Concepts of Autism

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Conrad Simon Memorial Research Initiative
Date posted:  April 24, 2000 08:01 PM
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© Copyright 1999-2000
Eileen Nicole Simon

picture of Conrad
Conrad, an often somber child

Origin of the concept of infantile autism is widely attributed to Leo Kanner (1943). Kanner described the disorder as being present from birth. Descriptions of the disorder had been made at least as early as the late nineteenth century. Barr (1898) described a 22-year-old retarded man with a phenomenal memory and echolalic speech, and Barr cited use of the term echolalia in the German literature beginning with Romberg (1850).

DeSanctis (1908) and Heller (1908) described children with autistic behaviors, and both used the term "dementia infantilis" in accordance with Kraepelin's term "dementia praecox" for the disorder now known as schizophrenia, which is manifested in late adolescence or early adulthood (Kraepelin 1904). Bleuler (1924) employed the term schizophrenia as a euphemism less stigmatizing than dementia praecox, and many reports of childhood schizophrenia appeared until well after Kanner (1943, 1946) introduced the term "early infantile autism."


Asperger (1944) described the isolative behaviors in children and referred to this as autistic psychopathology. However, these were children who had acquired language within the normal time span for development of speech. Children with autism who develop communicative speech are now referred to as cases of Asperger syndrome or High-functioning autism.

The Diagnostic and Statistical Manual of the American Psychiatric Association (1994), DSM-IV, includes autism and Asperger syndrome within the category "pervasive developmental disorders" (PDD).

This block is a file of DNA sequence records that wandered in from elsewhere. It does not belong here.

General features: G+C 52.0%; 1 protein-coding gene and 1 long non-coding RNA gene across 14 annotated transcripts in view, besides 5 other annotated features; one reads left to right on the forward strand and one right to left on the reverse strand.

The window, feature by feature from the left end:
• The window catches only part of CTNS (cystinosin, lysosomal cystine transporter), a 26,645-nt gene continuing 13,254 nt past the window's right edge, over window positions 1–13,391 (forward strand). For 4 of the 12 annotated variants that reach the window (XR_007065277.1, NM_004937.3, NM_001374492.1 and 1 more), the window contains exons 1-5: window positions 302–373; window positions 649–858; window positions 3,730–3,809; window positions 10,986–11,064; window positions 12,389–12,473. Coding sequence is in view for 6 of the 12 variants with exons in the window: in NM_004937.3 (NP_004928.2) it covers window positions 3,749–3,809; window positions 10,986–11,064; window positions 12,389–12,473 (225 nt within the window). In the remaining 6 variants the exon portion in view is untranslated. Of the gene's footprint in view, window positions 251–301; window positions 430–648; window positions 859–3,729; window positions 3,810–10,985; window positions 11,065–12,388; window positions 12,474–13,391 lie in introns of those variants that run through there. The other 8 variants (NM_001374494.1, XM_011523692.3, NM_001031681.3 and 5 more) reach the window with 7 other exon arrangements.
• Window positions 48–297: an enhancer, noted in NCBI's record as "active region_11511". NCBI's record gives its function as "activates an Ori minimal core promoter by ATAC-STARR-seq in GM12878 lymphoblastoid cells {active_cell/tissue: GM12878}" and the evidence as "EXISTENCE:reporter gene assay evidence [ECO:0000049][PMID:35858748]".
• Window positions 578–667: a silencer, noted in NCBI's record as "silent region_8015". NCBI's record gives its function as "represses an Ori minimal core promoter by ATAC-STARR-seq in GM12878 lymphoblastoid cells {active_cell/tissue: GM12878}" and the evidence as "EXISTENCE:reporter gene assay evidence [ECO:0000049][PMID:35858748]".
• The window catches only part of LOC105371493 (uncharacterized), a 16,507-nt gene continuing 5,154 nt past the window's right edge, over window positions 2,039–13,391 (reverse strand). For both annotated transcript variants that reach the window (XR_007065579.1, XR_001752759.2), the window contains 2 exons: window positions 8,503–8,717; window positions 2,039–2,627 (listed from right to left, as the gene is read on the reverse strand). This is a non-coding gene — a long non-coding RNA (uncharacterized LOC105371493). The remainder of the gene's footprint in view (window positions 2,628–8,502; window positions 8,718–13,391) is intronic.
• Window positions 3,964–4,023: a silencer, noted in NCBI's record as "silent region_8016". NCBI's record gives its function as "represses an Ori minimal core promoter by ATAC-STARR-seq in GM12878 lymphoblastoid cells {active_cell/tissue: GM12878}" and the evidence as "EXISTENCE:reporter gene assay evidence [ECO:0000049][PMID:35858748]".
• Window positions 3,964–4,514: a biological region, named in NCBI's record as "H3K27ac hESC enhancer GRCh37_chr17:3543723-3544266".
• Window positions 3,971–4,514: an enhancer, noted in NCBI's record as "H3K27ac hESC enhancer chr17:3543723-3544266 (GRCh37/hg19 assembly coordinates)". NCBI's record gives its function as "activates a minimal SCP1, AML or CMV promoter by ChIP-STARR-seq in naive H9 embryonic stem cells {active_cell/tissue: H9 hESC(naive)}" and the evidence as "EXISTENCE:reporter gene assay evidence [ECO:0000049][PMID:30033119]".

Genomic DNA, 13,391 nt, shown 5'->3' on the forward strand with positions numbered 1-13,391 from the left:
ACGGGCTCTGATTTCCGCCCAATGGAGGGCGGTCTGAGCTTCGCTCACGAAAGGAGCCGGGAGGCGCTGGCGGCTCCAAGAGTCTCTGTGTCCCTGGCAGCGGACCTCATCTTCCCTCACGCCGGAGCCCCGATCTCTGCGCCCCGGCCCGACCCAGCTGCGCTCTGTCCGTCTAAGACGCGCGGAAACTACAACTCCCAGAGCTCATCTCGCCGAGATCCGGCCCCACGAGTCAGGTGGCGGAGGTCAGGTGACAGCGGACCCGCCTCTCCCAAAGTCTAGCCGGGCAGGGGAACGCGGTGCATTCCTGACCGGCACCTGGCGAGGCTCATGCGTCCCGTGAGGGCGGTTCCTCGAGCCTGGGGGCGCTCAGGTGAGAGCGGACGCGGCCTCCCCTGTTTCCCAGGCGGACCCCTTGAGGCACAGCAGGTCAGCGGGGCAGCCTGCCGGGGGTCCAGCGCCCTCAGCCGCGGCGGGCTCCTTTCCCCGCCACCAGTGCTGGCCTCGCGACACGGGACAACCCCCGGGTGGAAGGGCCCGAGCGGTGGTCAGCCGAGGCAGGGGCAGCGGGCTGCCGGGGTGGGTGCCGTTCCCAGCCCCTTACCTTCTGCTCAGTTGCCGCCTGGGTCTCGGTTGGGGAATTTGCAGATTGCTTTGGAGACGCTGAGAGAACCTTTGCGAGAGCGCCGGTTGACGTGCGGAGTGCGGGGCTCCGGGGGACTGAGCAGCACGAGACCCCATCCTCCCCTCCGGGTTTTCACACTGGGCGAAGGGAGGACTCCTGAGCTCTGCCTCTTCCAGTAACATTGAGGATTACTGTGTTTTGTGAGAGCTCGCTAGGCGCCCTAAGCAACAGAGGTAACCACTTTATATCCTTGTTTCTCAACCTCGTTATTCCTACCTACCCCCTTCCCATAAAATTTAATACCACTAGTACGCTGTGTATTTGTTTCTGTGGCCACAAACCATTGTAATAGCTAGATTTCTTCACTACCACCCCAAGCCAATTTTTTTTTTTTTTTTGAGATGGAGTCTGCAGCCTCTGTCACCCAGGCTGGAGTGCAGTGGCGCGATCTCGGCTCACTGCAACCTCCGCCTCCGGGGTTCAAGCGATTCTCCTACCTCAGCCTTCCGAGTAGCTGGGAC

References

American Psychiatric Association (1994) Diagnostic and Statistical Manual of Mental Disorders, DSM-IV. Washington, DC: American Psychiatric Association.

Asperger (1944) Die autistischen Psychopathen im Kindersalter. Archiv fuer Psychiatrie und Nervenkrankheiten 117:76. [J. Autism 15:389]

Barr MW (1898) Some notes on echolalia with the report of an extraordinary case. Journal of Nervous and Mental Disease 25:20-30.

Bleuler E (1924) Textbook of Psychiatry, 4th edition, translated by AA Brill) New York: MacMillan.

DeSanctis S (1908) Dementia pracocissima catatonica oder Katatonie des frueheren Kindesalters? Folia Neuro-Biologica, (Leipzig) 2:9-12.

Heller T (1908) Ueber Dementia infantilis. Zeitschrift fuer die Erforschung und Behandlung des Jugendlichen Schwachsinns 2:17-28.

Kanner L (1943) Autistic disturbances of affective contact. Nervous Child 2:217-250.

Kanner L (1946) Irrelevant and metaphorical language early infantile autism. American Journal of Psychiatry 103:242-246.

Kraepelin E (1904) Lectures on Clinical Psychiatry. Third English Edition, Johnston T, ed (1912). New York:William Wood and Company.

Romberg (1850) Deutsche Klinik, Berlin, ii:59.


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